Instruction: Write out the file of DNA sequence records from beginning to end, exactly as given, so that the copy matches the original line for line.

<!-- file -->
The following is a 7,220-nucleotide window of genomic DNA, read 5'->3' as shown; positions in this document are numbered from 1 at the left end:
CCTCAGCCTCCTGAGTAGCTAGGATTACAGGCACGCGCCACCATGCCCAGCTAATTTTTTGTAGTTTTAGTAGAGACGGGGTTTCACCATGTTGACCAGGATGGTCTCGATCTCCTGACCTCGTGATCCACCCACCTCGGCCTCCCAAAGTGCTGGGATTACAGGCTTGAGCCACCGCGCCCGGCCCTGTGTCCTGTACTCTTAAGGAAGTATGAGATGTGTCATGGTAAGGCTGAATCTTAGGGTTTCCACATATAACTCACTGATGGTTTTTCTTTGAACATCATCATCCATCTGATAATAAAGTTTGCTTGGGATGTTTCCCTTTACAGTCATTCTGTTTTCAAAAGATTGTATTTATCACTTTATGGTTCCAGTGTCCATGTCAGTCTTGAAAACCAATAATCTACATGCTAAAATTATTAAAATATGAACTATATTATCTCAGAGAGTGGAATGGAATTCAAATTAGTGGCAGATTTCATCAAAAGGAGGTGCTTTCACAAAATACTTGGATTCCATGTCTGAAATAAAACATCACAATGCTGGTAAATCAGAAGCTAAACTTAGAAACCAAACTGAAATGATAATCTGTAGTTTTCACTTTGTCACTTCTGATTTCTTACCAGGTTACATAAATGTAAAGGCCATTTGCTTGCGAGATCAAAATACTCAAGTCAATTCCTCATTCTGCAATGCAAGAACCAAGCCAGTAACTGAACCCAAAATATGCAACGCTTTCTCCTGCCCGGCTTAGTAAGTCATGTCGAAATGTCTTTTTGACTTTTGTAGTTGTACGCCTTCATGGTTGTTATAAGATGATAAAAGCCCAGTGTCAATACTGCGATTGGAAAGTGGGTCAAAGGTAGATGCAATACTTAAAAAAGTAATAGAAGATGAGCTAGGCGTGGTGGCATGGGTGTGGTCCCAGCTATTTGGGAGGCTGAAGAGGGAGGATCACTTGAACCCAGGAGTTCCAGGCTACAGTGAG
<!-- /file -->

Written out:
The following is a 7,220-nucleotide window of genomic DNA, read 5'->3' as shown; positions in this document are numbered from 1 at the left end:
CCTCAGCCTCCTGAGTAGCTAGGATTACAGGCACGCGCCACCATGCCCAGCTAATTTTTTGTAGTTTTAGTAGAGACGGGGTTTCACCATGTTGACCAGGATGGTCTCGATCTCCTGACCTCGTGATCCACCCACCTCGGCCTCCCAAAGTGCTGGGATTACAGGCTTGAGCCACCGCGCCCGGCCCTGTGTCCTGTACTCTTAAGGAAGTATGAGATGTGTCATGGTAAGGCTGAATCTTAGGGTTTCCACATATAACTCACTGATGGTTTTTCTTTGAACATCATCATCCATCTGATAATAAAGTTTGCTTGGGATGTTTCCCTTTACAGTCATTCTGTTTTCAAAAGATTGTATTTATCACTTTATGGTTCCAGTGTCCATGTCAGTCTTGAAAACCAATAATCTACATGCTAAAATTATTAAAATATGAACTATATTATCTCAGAGAGTGGAATGGAATTCAAATTAGTGGCAGATTTCATCAAAAGGAGGTGCTTTCACAAAATACTTGGATTCCATGTCTGAAATAAAACATCACAATGCTGGTAAATCAGAAGCTAAACTTAGAAACCAAACTGAAATGATAATCTGTAGTTTTCACTTTGTCACTTCTGATTTCTTACCAGGTTACATAAATGTAAAGGCCATTTGCTTGCGAGATCAAAATACTCAAGTCAATTCCTCATTCTGCAATGCAAGAACCAAGCCAGTAACTGAACCCAAAATATGCAACGCTTTCTCCTGCCCGGCTTAGTAAGTCATGTCGAAATGTCTTTTTGACTTTTGTAGTTGTACGCCTTCATGGTTGTTATAAGATGATAAAAGCCCAGTGTCAATACTGCGATTGGAAAGTGGGTCAAAGGTAGATGCAATACTTAAAAAAGTAATAGAAGATGAGCTAGGCGTGGTGGCATGGGTGTGGTCCCAGCTATTTGGGAGGCTGAAGAGGGAGGATCACTTGAACCCAGGAGTTCCAGGCTACAGTGAG